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How would Shakespeare's audiences have reacted to Macbeth?

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To answer how an audience of Shakespeare's own age would have reacted to Macbeth, it is important to consider how much culture and society has evolved since Shakespeare's death. The Early Modern Era was marked by far more intense religious devotionalism than is usually seen in modern western societies, alongside a genuine belief in the supernatural. Furthermore, Early Modern assumptions about kingship and the proper social and political order would have weighed heavily in a story centering on usurpation.

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Shakespeare's audiences would've reacted in many different ways to Macbeth. Some would have enjoyed the sheer spectacle on offer; others would've found the play's dark, supernatural elements particularly interesting. Still others would've enjoyed the play as a fascinating, insightful exploration of the tragic consequences of one man's overweening ambition.

However, there's little doubt that Shakespeare himself would've wanted his audiences to take away with them the important message that any attempt to subvert the existing political order by force invariably leads to chaos and instability.

Only a year before Shakespeare wrote Macbeth, England was rocked by the Gunpowder Plot, an attempt by terrorists to blow up Parliament and wipe out the entire political establishment, including the royal family. The Gunpowder Plotters came frighteningly close to achieving their goal. Had they succeeded, England would almost certainly have been plunged into an extended period of chaos. At the very least, there would've been considerable bloodshed.

In writing Macbeth, Shakespeare wanted to play upon the shock still felt by his fellow Englishmen over the Gunpowder Plot to warn them of what can happen when the natural order of things is disrupted by violence.

In Macbeth, we see the murder of a king and the subsequent establishment of a brutal, murderous tyranny. Whether this is what would've happened had the Gunpowder Plot succeeded we will never know. But Shakespeare, in highlighting the dangers of regicide, wanted to remind his audience that this could've been a distinct possibility had King James been murdered.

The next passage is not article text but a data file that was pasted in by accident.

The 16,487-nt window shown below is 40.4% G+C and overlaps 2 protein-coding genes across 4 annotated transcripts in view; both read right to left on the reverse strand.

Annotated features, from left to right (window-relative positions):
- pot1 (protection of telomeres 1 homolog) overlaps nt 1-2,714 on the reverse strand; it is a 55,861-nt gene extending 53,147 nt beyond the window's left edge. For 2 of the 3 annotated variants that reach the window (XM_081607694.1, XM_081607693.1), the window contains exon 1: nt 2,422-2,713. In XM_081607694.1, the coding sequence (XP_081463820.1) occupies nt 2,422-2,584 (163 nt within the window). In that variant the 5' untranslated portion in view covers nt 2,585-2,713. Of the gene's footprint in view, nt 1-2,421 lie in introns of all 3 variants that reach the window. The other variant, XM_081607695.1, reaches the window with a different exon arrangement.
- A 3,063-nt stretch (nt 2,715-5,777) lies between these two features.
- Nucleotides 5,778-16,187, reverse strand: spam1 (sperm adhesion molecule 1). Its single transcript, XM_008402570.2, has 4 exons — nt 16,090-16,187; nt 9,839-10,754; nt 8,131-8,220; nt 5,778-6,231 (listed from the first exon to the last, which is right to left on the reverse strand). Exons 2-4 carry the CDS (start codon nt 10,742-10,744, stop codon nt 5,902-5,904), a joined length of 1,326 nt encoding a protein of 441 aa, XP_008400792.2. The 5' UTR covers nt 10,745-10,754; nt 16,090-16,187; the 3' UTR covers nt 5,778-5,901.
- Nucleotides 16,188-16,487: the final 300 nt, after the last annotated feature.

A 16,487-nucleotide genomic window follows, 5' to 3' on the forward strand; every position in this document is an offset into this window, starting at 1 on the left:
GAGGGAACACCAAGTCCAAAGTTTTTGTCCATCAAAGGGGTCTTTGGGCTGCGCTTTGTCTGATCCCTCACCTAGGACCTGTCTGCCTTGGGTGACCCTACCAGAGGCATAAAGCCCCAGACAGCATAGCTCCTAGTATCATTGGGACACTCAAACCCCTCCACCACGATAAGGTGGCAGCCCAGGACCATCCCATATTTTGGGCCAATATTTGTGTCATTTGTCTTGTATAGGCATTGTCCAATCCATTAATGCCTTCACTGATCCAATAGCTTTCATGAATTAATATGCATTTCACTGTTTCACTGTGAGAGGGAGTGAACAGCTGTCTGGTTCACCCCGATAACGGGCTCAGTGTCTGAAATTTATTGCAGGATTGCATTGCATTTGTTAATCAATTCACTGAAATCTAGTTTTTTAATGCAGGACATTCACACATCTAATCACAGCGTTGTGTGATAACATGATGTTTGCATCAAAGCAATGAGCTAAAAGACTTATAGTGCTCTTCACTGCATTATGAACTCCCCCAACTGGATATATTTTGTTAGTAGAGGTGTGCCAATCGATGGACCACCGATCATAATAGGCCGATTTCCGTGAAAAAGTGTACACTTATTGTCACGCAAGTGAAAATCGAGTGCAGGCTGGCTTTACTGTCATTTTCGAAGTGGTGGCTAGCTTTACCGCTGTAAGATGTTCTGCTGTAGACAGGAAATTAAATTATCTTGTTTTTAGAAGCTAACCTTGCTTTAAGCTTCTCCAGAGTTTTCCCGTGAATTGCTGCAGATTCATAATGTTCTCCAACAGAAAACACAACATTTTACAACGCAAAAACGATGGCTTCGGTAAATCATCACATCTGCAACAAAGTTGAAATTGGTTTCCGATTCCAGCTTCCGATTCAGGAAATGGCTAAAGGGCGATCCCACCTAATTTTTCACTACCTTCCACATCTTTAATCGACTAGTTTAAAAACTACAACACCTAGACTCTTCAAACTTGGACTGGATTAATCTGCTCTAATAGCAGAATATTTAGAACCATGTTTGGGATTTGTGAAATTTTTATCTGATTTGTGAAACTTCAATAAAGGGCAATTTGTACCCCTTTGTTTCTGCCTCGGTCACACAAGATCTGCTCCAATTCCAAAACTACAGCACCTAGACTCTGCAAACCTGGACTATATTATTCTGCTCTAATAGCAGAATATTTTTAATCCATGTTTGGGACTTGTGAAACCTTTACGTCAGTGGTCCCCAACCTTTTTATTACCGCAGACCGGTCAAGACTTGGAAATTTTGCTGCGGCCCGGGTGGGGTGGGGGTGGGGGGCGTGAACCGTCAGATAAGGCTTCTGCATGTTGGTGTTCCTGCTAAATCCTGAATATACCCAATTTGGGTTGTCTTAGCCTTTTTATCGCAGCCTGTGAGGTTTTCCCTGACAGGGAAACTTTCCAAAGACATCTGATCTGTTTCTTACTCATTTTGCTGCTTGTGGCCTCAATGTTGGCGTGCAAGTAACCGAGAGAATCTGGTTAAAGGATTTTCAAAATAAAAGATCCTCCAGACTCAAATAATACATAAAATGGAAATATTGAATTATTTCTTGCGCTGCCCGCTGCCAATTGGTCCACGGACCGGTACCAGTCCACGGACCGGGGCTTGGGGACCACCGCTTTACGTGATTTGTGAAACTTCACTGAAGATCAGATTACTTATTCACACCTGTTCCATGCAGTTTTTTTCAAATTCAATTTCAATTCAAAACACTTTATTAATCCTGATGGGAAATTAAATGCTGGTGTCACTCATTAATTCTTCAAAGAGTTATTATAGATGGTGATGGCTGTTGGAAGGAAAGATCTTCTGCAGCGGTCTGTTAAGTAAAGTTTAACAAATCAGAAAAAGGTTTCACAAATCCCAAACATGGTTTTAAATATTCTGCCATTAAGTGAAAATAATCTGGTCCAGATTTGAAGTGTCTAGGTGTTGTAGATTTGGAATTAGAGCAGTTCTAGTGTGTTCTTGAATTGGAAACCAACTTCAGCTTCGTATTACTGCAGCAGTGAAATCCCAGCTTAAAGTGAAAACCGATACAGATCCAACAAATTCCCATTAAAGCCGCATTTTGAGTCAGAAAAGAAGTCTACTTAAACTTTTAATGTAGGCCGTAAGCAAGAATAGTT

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Given that we are over 400 years removed from Shakespeare's death, we need to factor in just how much society and culture has evolved and changed within that timeframe. For one thing, it is worth noting that the Early Modern Era was a period of intense religious devotionalism, when Europe was tearing itself apart amid conflicts and wars between Catholics and Protestants.

This intensity of religious fervor must be taken into account. People of this time period tended to believe strongly in the supernatural, and they definitely would have been struck by Macbeth's supernatural themes, particularly by Macbeth's dealings with the witches, in ways modern audiences would likely find difficult to fathom. As other contributors have already pointed out, this was a time period where belief in witchcraft was very real. Let us not overlook that fact.

Additionally, there is the political context of Early Modern Kingship and the degree to which Macbeth, as a betrayer of his liege and a usurper of the throne, represents a corruption of the entire political order. This is actually why the character of Malcolm is so important within the play's structure: Malcolm is the rightful heir to the throne, and proper order can only be restored when the usurper has been defeated, with the legitimate claimant triumphant. These political undertones can be easily missed by a modern audience influenced by modern, secular, democratic values. The same can not be said of an audience from Shakespeare's own day and age.

The final aspect, one which is often missed today but would have been far more apparent in Shakespeare's time, involves the character of Banquo, who was prophesied to father future kings. Banquo was actually believed to be the predecessor to the Stuarts. Thus, these prophesies involving Banquo's descendants are actually in reference to Shakespeare's own royal patron, James I. Viewers in Shakespeare's own day would have been more heavily aware of this connection (to say nothing of James I and his closest supporters).